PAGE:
The December Labor Market Data
By Scott Brown
January 13, 2011
The ADP estimate of private-sector payrolls rose sharply in December (+297,000), leading many economists to revise their forecasts of the official BLS payroll figure higher. Instead, the BLS data disappointed (+103,000). The unemployment rate fell sharply, generating some confusion regarding the difference between the household survey and the establishment survey. In the end, nothing much has changed in the job market outlook. Economic growth is expected to continue in 2011, just not fast enough to reduce the unemployment rate more significantly.
The ADP estimate is seen as a relatively poor predictor of the official BLS data. The two tend to track each other over time, but that’s partly because the ADP figures are periodically benchmarked to the BLS numbers. The BLS’ establishment survey data will itself undergo annual benchmark revisions in the January Employment Report (to be released on February 4). So the recent story on payrolls may change somewhat. In October, the BLS estimated the revision to the March 2010 level of payrolls at -336,000 (or -0.3%). That revision will reduce much of the gap between the two measures.
The unemployment rate fell more than expected in December (to 9.4% from 9.8%). The decline may be partly due to an unwinding of a statistical quirk (which lifted the rate in November). In addition, extended unemployment insurance benefits lapsed in the early part of the month. To receive unemployment insurance benefits, one has to be actively looking for a job. That is the same condition that the BLS uses to classify a person as “unemployed.” So, many individuals gave up looking (dropping out of the labor force) as the benefits went away. If that’s the case, then the unemployment rate is likely to rebound somewhat in January. Annual benchmark revisions to the household survey data yielded minimal changes to the reported unemployment rates over the last several months.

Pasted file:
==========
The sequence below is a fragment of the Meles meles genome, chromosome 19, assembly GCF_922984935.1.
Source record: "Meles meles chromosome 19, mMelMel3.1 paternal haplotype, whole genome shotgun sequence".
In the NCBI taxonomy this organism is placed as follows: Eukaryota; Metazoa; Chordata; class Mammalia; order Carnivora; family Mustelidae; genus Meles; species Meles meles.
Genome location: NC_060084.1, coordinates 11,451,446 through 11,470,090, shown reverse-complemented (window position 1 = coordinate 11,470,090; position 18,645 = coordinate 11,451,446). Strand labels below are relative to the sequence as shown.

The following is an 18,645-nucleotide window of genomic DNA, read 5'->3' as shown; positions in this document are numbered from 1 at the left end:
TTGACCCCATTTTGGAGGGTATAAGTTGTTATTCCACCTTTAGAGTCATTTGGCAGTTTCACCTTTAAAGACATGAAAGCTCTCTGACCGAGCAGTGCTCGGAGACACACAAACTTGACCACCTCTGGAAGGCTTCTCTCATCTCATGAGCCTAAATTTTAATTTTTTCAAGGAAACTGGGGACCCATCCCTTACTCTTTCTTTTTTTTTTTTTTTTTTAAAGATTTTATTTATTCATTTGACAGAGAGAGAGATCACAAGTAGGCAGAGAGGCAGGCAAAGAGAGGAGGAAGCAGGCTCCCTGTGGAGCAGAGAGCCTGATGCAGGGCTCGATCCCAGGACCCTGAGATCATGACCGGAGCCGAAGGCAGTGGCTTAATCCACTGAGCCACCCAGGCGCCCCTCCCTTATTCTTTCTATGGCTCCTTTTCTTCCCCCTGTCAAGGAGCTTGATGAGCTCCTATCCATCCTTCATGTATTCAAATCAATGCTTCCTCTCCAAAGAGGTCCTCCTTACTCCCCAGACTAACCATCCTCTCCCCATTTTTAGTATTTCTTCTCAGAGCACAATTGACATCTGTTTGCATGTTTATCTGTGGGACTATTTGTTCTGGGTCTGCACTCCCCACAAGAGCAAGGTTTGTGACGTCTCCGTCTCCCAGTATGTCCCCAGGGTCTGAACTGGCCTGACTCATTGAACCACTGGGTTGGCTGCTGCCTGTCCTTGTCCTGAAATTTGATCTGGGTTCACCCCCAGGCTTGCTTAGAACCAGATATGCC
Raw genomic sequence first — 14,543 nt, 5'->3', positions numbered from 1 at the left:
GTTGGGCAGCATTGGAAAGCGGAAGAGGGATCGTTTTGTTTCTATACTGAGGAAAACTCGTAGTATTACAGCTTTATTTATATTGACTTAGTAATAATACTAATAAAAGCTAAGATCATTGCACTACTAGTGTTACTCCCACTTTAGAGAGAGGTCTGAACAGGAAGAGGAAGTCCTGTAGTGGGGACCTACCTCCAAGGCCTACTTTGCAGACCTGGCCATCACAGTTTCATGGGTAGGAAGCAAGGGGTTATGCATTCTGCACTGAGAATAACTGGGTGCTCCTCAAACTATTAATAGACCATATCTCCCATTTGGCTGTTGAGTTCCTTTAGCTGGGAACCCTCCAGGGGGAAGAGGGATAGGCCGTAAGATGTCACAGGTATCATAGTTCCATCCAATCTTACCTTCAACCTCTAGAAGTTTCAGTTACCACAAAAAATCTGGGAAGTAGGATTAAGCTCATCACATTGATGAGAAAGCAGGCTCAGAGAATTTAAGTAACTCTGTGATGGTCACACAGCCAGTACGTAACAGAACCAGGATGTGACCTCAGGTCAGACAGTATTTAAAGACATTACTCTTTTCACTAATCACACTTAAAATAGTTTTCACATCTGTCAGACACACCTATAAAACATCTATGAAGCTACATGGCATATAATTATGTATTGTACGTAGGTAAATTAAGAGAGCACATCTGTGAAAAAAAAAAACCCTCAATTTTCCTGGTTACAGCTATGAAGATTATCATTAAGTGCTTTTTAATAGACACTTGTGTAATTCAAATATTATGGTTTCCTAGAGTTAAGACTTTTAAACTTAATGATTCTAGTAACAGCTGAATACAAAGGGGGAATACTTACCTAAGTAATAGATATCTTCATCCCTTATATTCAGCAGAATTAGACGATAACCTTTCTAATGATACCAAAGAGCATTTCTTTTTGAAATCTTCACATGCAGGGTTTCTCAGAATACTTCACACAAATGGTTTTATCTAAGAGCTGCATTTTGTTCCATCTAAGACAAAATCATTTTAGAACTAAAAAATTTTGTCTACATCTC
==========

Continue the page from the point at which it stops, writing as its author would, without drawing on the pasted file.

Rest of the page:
The employment/population ratio removes the noise in labor force participation and provides a better measure of the slack in the labor market. That ratio edged up only slightly in December and was little changed from a year ago.
The 2011 job market outlook is a simple story and it is centered on what’s going on under the surface. Job destruction is trending at very low levels (a cynic might note that “they’ve run out of people to fire”). New hiring is going to come mostly from small and medium-sized businesses. Bank credit is still tight for these firms (and the banks don’t want your house as collateral), but many of these firms don’t want to take on additional financial obligations until they see increases in demand. Credit should become more available as the year advances and demand should continue to pick up over time.
In his testimony to the Senate Budget Committee, Fed Chairman Bernanke said that the recovery should continue, but he recognized that the pace of growth was unlikely to be strong enough to push the unemployment rate down more significantly. There’s not much the Fed can do to change that.
(c) Raymond James